Each day, a number of our church members who are also photographers post photos and spiritual commentary, following this schedule: NOTE: To see previous blog entries, access blog archives on the right sidebar.
- Sunday (Shelley Schurch)
- Monday (Cheryl Boardman)
- Tuesday (Robert Howson)
- Wednesday (Darren Milam)
- Thursday (Russell Jurgensen & family)
- Friday and Sabbath (Pastor Maylan Schurch)
Photo and Commentary ©2021 by Cheryl Boardman
Monday, October 25, 2021
This is a view of Mission Creek in Kelowna, British Columbia. It runs for 47 miles and provides 25% of the water in Okanagan Lake.
In the spring, during the thaw, it is more like a raging river. In the summer, people float on parts of it. In the fall, there is a spawning kokanee (land-locked sockeye salmon) run. We saw a couple of struggling fish which were at the end of their life cycles.
When I went, a little over a week ago, there were a lot of signs of fall. The weather was cooler, the color of the leaves on trees and shrubs was turning or had turned and some trees had already lost all of their leaves. Even ferns had turned yellow. The fish run was almost over. There were signs about looking out for bears. The water in the creek was about the lowest I have ever seen it. There seemed to be fewer varieties of birds. (I’m sure some had already flown south,)
Take a good look at God’s wonders—
they’ll take your breath away.
Psalm 66:5 (The Message)
Photo and Commentary ©2021 by Shelley Schurch
Sunday, October 24, 2021
We’re fond of books. We own several. Many. Lots. Dear friends who knew this about us gave us this ornament years ago; we keep it near one of our bookcases.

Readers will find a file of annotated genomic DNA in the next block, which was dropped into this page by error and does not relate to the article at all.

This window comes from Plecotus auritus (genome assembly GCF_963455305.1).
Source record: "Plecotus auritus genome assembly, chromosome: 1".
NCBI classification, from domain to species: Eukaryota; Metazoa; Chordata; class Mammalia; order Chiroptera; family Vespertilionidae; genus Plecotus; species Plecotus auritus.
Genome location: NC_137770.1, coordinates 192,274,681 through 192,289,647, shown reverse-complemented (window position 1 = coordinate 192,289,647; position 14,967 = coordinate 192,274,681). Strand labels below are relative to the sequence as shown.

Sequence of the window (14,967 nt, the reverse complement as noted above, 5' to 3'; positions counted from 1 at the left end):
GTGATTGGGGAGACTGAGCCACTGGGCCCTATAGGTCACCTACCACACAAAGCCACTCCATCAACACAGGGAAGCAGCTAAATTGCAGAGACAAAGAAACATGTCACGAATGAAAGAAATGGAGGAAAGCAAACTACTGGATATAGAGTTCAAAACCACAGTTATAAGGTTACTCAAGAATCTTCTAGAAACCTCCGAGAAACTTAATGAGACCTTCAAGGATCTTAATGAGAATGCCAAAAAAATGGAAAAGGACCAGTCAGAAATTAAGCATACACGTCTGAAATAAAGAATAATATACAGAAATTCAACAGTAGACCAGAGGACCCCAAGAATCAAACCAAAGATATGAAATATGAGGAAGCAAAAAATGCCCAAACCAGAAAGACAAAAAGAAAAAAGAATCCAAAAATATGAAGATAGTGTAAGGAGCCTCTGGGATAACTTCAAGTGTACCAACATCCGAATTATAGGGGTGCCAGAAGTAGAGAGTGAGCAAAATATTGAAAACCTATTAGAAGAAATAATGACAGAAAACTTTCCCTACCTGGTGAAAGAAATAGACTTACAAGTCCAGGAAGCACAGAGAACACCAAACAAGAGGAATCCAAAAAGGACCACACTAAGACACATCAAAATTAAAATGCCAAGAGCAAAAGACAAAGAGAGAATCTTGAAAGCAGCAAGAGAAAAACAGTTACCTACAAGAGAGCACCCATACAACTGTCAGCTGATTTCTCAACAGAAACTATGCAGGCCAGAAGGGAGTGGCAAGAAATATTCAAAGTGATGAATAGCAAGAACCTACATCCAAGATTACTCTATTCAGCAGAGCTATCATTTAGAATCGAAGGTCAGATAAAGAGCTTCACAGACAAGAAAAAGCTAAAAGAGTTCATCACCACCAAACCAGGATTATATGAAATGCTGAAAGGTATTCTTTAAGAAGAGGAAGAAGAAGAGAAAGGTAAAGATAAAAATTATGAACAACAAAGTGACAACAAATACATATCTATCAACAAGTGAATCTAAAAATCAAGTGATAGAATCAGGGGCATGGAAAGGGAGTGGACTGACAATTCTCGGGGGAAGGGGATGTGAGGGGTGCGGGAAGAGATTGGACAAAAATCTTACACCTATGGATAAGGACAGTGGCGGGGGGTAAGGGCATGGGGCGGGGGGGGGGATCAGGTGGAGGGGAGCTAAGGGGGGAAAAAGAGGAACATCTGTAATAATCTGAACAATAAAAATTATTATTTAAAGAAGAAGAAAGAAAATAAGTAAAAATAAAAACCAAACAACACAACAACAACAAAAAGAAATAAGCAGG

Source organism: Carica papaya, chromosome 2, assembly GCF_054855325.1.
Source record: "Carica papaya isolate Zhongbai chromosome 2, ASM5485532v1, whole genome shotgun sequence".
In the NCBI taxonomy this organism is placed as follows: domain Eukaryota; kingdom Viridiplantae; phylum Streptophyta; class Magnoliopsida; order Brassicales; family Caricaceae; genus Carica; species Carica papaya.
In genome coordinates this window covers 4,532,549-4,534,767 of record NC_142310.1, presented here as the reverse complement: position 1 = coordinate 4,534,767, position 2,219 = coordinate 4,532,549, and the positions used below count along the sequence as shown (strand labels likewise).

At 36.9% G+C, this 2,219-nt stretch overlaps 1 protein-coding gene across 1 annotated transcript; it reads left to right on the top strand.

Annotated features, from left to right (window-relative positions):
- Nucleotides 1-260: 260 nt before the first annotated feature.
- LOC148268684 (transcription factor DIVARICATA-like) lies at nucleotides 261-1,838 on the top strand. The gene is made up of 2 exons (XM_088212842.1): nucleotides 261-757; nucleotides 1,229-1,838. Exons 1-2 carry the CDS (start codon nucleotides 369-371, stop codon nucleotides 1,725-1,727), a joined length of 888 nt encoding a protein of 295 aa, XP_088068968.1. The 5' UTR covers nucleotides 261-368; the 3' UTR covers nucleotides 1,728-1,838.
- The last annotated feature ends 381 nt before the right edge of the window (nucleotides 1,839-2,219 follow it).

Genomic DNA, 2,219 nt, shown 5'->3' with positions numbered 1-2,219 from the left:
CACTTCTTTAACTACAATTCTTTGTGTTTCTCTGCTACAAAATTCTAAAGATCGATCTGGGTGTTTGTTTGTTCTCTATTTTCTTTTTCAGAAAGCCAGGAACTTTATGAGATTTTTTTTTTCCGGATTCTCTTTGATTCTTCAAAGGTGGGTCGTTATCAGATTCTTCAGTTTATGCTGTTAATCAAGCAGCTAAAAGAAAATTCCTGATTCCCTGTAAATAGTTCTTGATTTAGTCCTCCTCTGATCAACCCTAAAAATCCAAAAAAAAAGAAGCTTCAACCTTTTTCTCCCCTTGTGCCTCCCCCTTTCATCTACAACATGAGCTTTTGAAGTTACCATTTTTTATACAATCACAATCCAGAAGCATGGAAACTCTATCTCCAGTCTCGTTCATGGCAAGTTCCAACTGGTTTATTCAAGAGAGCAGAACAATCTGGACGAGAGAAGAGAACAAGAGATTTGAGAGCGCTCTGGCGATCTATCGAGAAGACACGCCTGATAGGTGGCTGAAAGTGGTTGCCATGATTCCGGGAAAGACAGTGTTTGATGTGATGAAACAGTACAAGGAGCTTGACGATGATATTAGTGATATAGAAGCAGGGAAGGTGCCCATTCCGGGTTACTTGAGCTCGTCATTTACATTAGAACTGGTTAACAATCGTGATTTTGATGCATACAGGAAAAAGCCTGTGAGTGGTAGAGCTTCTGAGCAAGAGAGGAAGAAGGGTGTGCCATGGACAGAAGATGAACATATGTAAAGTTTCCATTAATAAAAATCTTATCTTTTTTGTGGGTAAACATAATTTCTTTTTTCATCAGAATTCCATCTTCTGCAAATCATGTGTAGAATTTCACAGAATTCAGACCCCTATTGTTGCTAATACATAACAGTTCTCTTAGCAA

Sitting up in bed, pausing in my reading to look with deep satisfaction around the room at our bookshelves, full of friends, I thought again of a favorite What If.
What if each book on our many bookshelves had a little light on its spine, and when we clicked a remote control button, all those lights would start glowing – different colors to match different categories.
For instance, books I’ve read more than once would glow with a little green light, books I started but stopped reading for some reason would glow red, books I haven’t read yet would shine blue. Maybe books I should give away because I will never get around to reading them could signal that with an orange light. Books given to me could glow lavender, books I loved in childhood and still love could shine aqua, library books that have accidentally joined my personal books on the shelf and are overdue at the library could have rapidly-blinking lights! And my nighttime bookshelf browsings could be helped along if the just-right book to read next would gleam a dazzling bright, inviting white.
I grin, just thinking what our bedroom, living room, study, family room, dining room, and kitchen would look like when I clicked that “on” button – what a colorful light show! For a few moments, I would have a clear view of my reading history and perhaps a path forward.
It’s comforting to have a clear view, to know with certainty. At time of great uncertainty I have sometimes muttered to myself, “Where are the Urim and Thummim when you need them?” Not that I know that much about the Urim and Thummim. They’re mentioned only five times in the Bible – once each in Exodus, Leviticus, Deuteronomy, Ezra, and Nehemiah.
They’re introduced in Exodus 28:30, as the Lord instructs Moses on how to build the sanctuary and all its furnishings, detail after detail:
And you shall put in the breastplate of judgment the Urim and the Thummim, and they shall be over Aaron’s heart when he goes in before the LORD. So Aaron shall bear the judgment of the children of Israel over his heart before the LORD continually.